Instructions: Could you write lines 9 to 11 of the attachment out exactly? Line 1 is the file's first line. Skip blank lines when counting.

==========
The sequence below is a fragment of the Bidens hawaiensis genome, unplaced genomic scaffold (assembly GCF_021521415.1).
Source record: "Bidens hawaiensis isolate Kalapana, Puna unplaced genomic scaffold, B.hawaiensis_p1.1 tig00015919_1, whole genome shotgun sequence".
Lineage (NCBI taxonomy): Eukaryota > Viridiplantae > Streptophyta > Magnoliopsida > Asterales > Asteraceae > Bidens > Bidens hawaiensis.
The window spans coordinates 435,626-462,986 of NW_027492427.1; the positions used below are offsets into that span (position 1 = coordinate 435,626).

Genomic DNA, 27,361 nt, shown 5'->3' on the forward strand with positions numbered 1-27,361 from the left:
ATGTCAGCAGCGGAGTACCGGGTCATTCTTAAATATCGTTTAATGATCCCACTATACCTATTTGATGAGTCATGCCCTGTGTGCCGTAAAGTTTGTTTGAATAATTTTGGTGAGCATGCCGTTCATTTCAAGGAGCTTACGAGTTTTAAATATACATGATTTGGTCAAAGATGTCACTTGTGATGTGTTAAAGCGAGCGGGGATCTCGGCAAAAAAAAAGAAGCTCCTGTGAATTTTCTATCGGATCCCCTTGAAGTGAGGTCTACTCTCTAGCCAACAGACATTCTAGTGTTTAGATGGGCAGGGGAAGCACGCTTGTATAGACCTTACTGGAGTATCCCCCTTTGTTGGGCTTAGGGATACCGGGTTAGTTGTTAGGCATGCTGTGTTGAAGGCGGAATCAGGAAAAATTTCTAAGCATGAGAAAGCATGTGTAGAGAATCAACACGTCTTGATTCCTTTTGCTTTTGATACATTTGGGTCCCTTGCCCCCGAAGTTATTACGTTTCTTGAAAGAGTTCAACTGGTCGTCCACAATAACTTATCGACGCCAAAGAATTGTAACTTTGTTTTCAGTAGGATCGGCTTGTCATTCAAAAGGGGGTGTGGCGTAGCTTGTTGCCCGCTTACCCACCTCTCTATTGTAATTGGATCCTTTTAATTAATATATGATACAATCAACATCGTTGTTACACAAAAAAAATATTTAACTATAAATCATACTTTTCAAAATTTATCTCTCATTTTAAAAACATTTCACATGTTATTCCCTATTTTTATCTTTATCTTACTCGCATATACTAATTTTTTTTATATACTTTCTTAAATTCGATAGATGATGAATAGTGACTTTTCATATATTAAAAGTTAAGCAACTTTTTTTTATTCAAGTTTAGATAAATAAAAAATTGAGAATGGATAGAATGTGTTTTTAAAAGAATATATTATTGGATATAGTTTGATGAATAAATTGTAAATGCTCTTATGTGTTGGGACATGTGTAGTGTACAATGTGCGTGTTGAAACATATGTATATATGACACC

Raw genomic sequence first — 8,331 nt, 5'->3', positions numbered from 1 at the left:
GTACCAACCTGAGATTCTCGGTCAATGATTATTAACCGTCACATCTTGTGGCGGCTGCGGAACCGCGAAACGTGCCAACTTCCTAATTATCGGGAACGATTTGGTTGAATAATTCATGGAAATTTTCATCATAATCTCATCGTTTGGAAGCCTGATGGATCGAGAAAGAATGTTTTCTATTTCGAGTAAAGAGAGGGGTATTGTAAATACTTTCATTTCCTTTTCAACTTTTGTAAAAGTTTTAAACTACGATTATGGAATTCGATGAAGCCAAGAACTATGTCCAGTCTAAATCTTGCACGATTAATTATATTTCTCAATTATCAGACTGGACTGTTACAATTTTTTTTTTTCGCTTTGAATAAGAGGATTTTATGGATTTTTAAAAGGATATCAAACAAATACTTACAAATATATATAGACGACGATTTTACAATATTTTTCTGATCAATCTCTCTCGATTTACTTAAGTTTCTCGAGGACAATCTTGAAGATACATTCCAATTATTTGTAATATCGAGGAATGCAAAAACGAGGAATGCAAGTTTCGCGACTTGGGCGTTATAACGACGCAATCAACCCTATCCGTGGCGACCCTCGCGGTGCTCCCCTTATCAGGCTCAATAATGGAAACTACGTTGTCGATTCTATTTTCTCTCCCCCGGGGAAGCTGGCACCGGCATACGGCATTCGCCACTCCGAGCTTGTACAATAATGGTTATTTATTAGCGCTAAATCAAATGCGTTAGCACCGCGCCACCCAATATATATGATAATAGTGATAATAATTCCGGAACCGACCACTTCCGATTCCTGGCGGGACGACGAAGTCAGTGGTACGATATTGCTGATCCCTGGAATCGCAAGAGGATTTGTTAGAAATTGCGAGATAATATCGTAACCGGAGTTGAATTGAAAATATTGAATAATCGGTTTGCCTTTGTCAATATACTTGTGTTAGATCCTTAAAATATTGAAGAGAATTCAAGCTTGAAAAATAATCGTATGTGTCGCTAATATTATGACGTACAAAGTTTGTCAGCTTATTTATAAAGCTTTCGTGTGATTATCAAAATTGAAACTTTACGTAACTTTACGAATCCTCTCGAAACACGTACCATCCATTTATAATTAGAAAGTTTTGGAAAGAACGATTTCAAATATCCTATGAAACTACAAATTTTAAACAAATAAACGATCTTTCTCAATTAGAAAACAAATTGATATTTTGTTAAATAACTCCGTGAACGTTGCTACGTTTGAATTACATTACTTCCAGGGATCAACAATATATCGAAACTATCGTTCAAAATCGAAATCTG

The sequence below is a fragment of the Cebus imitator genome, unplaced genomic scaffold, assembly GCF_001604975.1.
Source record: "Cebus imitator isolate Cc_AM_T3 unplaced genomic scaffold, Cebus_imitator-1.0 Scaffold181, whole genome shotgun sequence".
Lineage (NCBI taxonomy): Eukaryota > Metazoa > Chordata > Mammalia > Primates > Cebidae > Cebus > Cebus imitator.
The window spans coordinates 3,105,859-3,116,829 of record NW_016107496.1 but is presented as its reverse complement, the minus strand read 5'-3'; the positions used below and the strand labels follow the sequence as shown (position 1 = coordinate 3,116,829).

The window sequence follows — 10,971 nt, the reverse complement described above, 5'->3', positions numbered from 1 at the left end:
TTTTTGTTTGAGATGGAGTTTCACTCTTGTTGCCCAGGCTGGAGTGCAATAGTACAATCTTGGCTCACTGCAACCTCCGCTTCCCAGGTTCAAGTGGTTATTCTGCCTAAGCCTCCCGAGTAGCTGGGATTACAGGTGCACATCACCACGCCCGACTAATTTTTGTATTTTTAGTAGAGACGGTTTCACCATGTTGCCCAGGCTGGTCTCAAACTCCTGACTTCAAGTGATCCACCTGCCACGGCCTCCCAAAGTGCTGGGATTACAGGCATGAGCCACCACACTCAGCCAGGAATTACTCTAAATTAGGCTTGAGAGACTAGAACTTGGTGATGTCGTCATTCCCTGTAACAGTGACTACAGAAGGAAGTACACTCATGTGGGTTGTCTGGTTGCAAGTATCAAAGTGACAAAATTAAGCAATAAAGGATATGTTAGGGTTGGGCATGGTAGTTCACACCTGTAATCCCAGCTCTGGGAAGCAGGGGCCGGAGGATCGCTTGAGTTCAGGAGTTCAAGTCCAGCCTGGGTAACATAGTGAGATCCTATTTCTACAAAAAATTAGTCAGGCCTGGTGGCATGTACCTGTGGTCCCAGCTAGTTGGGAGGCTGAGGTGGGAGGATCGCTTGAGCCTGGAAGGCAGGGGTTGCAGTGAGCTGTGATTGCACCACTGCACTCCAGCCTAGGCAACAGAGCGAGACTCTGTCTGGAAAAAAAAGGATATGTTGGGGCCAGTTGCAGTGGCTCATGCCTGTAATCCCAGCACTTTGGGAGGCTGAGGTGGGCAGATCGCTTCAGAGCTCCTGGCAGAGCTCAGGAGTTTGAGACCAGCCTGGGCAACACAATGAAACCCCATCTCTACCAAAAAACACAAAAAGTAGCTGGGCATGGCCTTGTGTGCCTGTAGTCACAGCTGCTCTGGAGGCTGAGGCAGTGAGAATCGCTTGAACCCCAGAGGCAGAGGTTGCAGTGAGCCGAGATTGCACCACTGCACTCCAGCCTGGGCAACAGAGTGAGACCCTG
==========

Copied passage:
The sequence below is a fragment of the Cebus imitator genome, unplaced genomic scaffold, assembly GCF_001604975.1.
Source record: "Cebus imitator isolate Cc_AM_T3 unplaced genomic scaffold, Cebus_imitator-1.0 Scaffold181, whole genome shotgun sequence".
Lineage (NCBI taxonomy): Eukaryota > Metazoa > Chordata > Mammalia > Primates > Cebidae > Cebus > Cebus imitator.